Tag Archive: wool

Dye Day

This morning was the day I had set aside this week for dyeing some wool batts. Most of them are 100% Corriedale, but there were a few mixed breed rovings I had made that I threw in different pots just to see what might happen. 

Small batch, hand processed and hand dyed Corriedale batts

I had learned a lot about dyeing here at my house today. Previously, I had thought I was just really bad at it. My colors were always muddy, or too pale.  I figured out today I just need more acid than normally called for in dyeing instructions.  1/2 tsp of citric acid does not get me the bright sharp colors im looking for; however, bump the citric acid up to 1 tsp and Wow! I am much happier, and looking forward to dyeing many more batts in the future. 

Love this Spicy Red and Amethyst rovings.

Fiber Christmas was good to me!  I had a wonderful time, my classes were fantastic, and Sean spoiled me the entire weekend!  The only down side was I was just getting over a mild case of pnuemonia and Friday after my class I was exhausted. I had to skip the dinner and the guest speaker, go back to the hotel and sleep. 

My first class Friday afternoon was Fiber Blending with Judy Crouch. She did a fantastic job teaching us why we might want to make a fiber blend, and how to get good results. We were encouraged to use all the fiber tools available to experiment with our own fiber blends. I used 5 pitch combs to blend teeswater (I think) with angelina, hand cards to blend wool top with silk noil, and my drum carder to make an art batt out of wool, silk roving, and other things. I don’t remember what all was in there. I learned a lot and can’t wait to start blending some of the angora I have from my rabbits with other things. The knowledge I gained from that class will surely serve me a long time.

 My second class was Solar Dyeing, taught by Dawn Riden.  It was meticulously taught. Her mastery and instruction of the subject extended to regular dyeing as well, I think it will really help me get better results in all of my dyeing. We got to prepare three dye jars with fiber to take home.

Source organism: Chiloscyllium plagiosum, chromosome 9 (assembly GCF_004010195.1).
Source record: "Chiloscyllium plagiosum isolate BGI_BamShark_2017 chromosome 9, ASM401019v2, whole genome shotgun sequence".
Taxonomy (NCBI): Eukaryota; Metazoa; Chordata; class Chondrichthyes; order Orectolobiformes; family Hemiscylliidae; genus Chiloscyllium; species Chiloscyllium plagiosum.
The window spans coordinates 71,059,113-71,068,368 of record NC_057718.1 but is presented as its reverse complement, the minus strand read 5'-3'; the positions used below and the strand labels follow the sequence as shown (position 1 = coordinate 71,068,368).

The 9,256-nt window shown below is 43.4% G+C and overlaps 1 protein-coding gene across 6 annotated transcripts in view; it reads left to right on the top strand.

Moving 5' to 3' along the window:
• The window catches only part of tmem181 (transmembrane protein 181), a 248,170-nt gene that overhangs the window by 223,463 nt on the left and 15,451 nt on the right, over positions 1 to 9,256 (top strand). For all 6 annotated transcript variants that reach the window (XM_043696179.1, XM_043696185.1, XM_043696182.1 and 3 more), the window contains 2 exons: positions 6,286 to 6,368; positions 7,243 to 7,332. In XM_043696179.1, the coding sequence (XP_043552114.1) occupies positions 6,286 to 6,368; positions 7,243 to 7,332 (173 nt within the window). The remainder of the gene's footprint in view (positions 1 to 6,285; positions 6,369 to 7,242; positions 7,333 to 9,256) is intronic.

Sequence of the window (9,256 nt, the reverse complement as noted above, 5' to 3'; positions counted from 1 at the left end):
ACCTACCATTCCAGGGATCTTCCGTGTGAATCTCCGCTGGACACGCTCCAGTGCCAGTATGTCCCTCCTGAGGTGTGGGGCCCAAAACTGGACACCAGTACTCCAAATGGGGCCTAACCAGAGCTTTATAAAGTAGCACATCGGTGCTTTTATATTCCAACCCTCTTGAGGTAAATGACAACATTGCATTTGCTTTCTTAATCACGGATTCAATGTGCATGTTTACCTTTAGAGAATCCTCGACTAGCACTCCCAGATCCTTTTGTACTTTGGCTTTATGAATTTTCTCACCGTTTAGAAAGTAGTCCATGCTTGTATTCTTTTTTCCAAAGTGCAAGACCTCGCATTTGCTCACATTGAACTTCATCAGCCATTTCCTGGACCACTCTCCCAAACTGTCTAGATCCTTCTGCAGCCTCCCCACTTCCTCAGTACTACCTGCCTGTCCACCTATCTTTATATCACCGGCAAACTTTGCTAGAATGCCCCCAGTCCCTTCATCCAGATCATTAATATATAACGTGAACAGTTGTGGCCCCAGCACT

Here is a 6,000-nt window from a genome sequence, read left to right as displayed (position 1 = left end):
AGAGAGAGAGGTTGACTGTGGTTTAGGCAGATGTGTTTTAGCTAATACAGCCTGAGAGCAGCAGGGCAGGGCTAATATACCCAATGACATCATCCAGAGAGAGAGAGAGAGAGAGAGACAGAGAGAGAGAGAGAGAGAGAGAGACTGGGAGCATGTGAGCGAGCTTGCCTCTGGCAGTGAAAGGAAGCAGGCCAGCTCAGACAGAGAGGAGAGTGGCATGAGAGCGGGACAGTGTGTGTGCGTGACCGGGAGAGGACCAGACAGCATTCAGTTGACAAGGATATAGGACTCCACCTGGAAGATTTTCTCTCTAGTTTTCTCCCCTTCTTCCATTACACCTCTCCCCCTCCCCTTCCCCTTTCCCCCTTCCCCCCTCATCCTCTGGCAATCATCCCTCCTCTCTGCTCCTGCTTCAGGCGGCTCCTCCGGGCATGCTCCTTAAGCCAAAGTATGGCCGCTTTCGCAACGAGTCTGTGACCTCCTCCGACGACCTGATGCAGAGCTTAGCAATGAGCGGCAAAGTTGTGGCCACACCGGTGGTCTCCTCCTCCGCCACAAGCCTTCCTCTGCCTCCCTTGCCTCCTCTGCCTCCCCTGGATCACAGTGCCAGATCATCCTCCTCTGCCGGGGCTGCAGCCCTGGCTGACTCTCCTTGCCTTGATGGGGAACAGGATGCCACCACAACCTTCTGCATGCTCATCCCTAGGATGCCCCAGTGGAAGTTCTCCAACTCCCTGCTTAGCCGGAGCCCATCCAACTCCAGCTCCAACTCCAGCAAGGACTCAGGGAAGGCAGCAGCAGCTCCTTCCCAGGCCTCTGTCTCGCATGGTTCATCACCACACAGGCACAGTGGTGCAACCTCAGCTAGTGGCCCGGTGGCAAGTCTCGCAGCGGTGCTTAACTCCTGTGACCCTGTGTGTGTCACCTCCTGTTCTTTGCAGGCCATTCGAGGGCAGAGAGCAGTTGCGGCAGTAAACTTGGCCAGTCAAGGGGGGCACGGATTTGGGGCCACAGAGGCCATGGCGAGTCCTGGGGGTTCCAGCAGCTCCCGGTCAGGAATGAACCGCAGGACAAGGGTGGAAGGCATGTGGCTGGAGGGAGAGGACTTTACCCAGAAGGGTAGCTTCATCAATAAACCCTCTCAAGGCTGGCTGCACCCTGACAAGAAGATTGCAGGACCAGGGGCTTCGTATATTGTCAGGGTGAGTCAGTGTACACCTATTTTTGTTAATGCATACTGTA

All the jars made by students of the Solar Dyeing class. Pic by Dawn Riden

Then of course it was cloudy and cool for the next several days and I could not get the dye to strike until yesterday.  Finally, though, results! 

From left to right, Cherry Red, a combo of Honey Mustard and Saffron Spice, and Hot Fuschia

Sean bought me way too much stuff while I was in class. The first day, we got back to the hotel and I found these two batts waiting for me, on top of the spindle he’d already bought me while we were perusing the vendors.

Then the next day, we came upon a wool picker. It was practically brand new, and the price was reasonable. However, when we went back to look at it after class, it had been sold. Oh well, there were lots of plans for pickers on the internet, and we were sure we could build one ourselves, given enough time.

Then I went to get my stuff out of the back of the van, and there was the picker! Sean really likes to pull off surprises and he really succeeded that time!  Look at the beautiful cloud of fiber ready for carding! 

This picker does not have a makers mark that I can see, but looks exactly like a Fancy Kitty swing picker. They haven’t made this model in 7 years, but this one looks brand new.  

I had a wonderful time. I can’t wait to go back next year! 

Well, there is not going to be a baby goat here at the Garretts this year. i have to admit that on top of everything else that had happened in the last couple of months, I let that throw me for a loop for a while. It wasn’t just the baby goat, it was that there wasn’t going to be any milk, and I was going to be feeding a goat with very title return for over a year. I love JarJar, she is practically a pet, but I really was not looking forward to spending all that money on feed and hay and having nothing to show for it in return.

Then, about a week ago, I got a call from my friend Tina. Her mother had a doe they really didn’t need, a first freshener. She was weaning her baby, but if I wanted her and thought I could get her milk production back up, they would sell her to me! So I called Sean. It really shows how much he loves me, that he agreed we could get her, even though it meant that he was going to have to build more fence, and he hates to build fence. So on Saturday, Tina and Bob brought my new girl, Sally, over.